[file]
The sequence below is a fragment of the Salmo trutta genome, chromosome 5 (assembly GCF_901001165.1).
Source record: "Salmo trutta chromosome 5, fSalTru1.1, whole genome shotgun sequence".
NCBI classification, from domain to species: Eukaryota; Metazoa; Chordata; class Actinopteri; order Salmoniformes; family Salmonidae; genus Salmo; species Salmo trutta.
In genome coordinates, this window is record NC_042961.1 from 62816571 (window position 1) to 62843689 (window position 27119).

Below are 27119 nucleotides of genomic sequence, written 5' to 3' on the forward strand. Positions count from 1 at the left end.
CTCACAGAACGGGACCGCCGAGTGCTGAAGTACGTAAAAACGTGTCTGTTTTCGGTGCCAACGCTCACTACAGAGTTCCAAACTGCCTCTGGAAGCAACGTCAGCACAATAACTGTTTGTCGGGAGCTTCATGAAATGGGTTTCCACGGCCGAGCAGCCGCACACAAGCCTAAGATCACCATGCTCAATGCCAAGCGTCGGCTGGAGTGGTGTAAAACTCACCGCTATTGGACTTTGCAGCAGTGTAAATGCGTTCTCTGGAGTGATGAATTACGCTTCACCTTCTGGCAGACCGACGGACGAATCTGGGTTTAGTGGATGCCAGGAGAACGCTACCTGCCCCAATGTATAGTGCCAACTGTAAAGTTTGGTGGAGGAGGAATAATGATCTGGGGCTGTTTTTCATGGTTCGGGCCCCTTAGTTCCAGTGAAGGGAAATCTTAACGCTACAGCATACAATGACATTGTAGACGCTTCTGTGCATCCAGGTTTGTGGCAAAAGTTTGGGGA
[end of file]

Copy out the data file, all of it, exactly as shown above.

The sequence below is a fragment of the Salmo trutta genome, chromosome 5 (assembly GCF_901001165.1).
Source record: "Salmo trutta chromosome 5, fSalTru1.1, whole genome shotgun sequence".
NCBI classification, from domain to species: Eukaryota; Metazoa; Chordata; class Actinopteri; order Salmoniformes; family Salmonidae; genus Salmo; species Salmo trutta.
In genome coordinates, this window is record NC_042961.1 from 62816571 (window position 1) to 62843689 (window position 27119).

Below are 27119 nucleotides of genomic sequence, written 5' to 3' on the forward strand. Positions count from 1 at the left end.
CTCACAGAACGGGACCGCCGAGTGCTGAAGTACGTAAAAACGTGTCTGTTTTCGGTGCCAACGCTCACTACAGAGTTCCAAACTGCCTCTGGAAGCAACGTCAGCACAATAACTGTTTGTCGGGAGCTTCATGAAATGGGTTTCCACGGCCGAGCAGCCGCACACAAGCCTAAGATCACCATGCTCAATGCCAAGCGTCGGCTGGAGTGGTGTAAAACTCACCGCTATTGGACTTTGCAGCAGTGTAAATGCGTTCTCTGGAGTGATGAATTACGCTTCACCTTCTGGCAGACCGACGGACGAATCTGGGTTTAGTGGATGCCAGGAGAACGCTACCTGCCCCAATGTATAGTGCCAACTGTAAAGTTTGGTGGAGGAGGAATAATGATCTGGGGCTGTTTTTCATGGTTCGGGCCCCTTAGTTCCAGTGAAGGGAAATCTTAACGCTACAGCATACAATGACATTGTAGACGCTTCTGTGCATCCAGGTTTGTGGCAAAAGTTTGGGGA